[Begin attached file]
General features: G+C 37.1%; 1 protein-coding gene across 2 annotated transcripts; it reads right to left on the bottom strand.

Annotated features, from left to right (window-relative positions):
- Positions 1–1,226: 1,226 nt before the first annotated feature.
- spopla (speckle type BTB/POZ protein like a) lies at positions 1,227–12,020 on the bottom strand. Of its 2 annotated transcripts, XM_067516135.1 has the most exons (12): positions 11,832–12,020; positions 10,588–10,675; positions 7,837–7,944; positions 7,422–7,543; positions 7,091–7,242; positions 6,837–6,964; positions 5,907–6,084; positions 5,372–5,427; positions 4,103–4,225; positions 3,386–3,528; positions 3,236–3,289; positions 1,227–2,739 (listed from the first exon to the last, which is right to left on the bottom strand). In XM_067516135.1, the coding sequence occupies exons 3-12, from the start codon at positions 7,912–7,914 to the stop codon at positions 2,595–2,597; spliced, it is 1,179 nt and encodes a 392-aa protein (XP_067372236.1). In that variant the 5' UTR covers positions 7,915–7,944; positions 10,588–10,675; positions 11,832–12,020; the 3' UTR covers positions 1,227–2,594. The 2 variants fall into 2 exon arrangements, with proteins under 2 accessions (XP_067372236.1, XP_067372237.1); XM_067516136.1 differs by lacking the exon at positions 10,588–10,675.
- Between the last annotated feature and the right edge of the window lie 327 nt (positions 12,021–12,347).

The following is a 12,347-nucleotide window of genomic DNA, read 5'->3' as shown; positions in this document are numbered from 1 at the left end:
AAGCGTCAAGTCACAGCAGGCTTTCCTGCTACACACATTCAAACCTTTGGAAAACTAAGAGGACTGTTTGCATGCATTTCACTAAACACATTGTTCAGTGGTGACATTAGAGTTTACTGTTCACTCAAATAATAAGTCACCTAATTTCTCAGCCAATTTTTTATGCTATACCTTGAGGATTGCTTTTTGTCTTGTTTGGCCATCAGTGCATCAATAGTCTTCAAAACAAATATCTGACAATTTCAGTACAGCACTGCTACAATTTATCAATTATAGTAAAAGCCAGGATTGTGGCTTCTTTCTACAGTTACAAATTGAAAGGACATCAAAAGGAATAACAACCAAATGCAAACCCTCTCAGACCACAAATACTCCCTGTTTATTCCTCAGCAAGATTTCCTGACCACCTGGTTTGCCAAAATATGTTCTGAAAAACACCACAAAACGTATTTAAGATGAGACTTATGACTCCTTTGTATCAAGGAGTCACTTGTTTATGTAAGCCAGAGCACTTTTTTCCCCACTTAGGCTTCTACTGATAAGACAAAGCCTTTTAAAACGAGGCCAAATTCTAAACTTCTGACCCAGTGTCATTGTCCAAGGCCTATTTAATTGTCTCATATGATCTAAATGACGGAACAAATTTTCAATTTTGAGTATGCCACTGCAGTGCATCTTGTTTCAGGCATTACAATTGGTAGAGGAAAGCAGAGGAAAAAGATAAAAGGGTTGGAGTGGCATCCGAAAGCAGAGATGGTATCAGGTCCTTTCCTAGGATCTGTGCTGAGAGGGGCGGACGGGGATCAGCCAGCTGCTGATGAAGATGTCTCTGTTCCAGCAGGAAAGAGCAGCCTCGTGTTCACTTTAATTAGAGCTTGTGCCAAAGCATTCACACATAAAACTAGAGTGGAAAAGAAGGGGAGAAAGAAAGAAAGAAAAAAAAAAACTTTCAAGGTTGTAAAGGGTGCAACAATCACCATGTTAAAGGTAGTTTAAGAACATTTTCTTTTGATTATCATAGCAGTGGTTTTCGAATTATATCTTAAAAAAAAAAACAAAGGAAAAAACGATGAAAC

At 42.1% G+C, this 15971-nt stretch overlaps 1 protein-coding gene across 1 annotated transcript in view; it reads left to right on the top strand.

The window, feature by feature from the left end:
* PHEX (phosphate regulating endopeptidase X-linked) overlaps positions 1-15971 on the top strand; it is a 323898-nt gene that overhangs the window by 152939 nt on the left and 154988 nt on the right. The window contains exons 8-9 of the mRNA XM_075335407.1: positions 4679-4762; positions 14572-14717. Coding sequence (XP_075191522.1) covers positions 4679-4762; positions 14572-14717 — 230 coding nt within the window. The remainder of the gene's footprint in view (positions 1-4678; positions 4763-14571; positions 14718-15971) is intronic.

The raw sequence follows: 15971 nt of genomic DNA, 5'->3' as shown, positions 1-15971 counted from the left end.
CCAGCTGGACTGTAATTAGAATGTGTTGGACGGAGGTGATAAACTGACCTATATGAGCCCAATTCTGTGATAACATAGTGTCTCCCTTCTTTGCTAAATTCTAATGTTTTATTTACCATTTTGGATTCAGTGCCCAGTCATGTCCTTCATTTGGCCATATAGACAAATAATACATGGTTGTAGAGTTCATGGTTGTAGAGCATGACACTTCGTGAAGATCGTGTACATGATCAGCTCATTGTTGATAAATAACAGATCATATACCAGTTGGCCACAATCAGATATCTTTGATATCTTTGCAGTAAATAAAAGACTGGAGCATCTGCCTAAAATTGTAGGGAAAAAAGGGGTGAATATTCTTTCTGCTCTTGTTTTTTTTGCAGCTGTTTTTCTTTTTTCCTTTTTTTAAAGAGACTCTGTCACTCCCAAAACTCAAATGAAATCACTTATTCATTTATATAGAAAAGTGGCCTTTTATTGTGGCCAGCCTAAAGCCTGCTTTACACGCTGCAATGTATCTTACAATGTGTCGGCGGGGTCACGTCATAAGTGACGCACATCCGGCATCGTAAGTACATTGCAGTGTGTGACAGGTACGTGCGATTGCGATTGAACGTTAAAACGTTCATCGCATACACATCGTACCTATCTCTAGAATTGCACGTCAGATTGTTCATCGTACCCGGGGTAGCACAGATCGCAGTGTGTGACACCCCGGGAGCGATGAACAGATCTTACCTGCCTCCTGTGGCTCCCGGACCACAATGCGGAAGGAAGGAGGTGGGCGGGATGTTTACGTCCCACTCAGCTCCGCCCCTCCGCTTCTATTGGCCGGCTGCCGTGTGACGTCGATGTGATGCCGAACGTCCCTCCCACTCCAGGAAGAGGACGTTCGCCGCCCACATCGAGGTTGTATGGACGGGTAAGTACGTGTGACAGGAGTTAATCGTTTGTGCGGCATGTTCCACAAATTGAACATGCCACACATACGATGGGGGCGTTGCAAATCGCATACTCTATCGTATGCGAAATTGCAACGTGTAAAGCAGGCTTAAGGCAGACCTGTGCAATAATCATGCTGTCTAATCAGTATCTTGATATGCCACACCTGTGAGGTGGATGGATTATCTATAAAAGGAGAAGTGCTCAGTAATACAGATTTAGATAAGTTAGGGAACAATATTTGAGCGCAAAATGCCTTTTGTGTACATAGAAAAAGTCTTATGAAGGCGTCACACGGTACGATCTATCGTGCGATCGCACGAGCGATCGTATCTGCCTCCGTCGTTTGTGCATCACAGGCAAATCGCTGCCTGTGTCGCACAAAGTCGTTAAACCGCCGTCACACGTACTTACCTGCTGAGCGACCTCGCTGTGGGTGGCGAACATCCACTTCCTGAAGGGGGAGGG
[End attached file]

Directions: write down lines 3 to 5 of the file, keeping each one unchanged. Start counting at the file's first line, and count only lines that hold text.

- Positions 1–1,226: 1,226 nt before the first annotated feature.
- spopla (speckle type BTB/POZ protein like a) lies at positions 1,227–12,020 on the bottom strand. Of its 2 annotated transcripts, XM_067516135.1 has the most exons (12): positions 11,832–12,020; positions 10,588–10,675; positions 7,837–7,944; positions 7,422–7,543; positions 7,091–7,242; positions 6,837–6,964; positions 5,907–6,084; positions 5,372–5,427; positions 4,103–4,225; positions 3,386–3,528; positions 3,236–3,289; positions 1,227–2,739 (listed from the first exon to the last, which is right to left on the bottom strand). In XM_067516135.1, the coding sequence occupies exons 3-12, from the start codon at positions 7,912–7,914 to the stop codon at positions 2,595–2,597; spliced, it is 1,179 nt and encodes a 392-aa protein (XP_067372236.1). In that variant the 5' UTR covers positions 7,915–7,944; positions 10,588–10,675; positions 11,832–12,020; the 3' UTR covers positions 1,227–2,594. The 2 variants fall into 2 exon arrangements, with proteins under 2 accessions (XP_067372236.1, XP_067372237.1); XM_067516136.1 differs by lacking the exon at positions 10,588–10,675.
- Between the last annotated feature and the right edge of the window lie 327 nt (positions 12,021–12,347).